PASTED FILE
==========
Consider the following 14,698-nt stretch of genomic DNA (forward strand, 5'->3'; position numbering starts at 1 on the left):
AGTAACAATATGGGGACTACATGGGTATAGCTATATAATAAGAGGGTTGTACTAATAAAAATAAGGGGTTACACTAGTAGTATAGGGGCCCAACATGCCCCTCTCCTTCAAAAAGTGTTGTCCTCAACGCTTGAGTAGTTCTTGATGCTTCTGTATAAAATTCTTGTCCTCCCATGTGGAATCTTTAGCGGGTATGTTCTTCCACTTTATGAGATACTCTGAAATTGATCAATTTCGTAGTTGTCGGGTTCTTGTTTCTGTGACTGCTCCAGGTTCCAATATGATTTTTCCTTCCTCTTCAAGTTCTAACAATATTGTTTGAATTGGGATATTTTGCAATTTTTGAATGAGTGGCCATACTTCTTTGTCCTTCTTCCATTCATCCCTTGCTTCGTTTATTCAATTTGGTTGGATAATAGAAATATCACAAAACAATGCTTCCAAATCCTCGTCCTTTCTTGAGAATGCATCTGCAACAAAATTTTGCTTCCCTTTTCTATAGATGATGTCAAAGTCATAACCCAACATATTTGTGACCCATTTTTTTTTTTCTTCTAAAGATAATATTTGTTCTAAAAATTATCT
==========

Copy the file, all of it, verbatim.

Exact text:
Consider the following 14,698-nt stretch of genomic DNA (forward strand, 5'->3'; position numbering starts at 1 on the left):
AGTAACAATATGGGGACTACATGGGTATAGCTATATAATAAGAGGGTTGTACTAATAAAAATAAGGGGTTACACTAGTAGTATAGGGGCCCAACATGCCCCTCTCCTTCAAAAAGTGTTGTCCTCAACGCTTGAGTAGTTCTTGATGCTTCTGTATAAAATTCTTGTCCTCCCATGTGGAATCTTTAGCGGGTATGTTCTTCCACTTTATGAGATACTCTGAAATTGATCAATTTCGTAGTTGTCGGGTTCTTGTTTCTGTGACTGCTCCAGGTTCCAATATGATTTTTCCTTCCTCTTCAAGTTCTAACAATATTGTTTGAATTGGGATATTTTGCAATTTTTGAATGAGTGGCCATACTTCTTTGTCCTTCTTCCATTCATCCCTTGCTTCGTTTATTCAATTTGGTTGGATAATAGAAATATCACAAAACAATGCTTCCAAATCCTCGTCCTTTCTTGAGAATGCATCTGCAACAAAATTTTGCTTCCCTTTTCTATAGATGATGTCAAAGTCATAACCCAACATATTTGTGACCCATTTTTTTTTTTCTTCTAAAGATAATATTTGTTCTAAAAATTATCT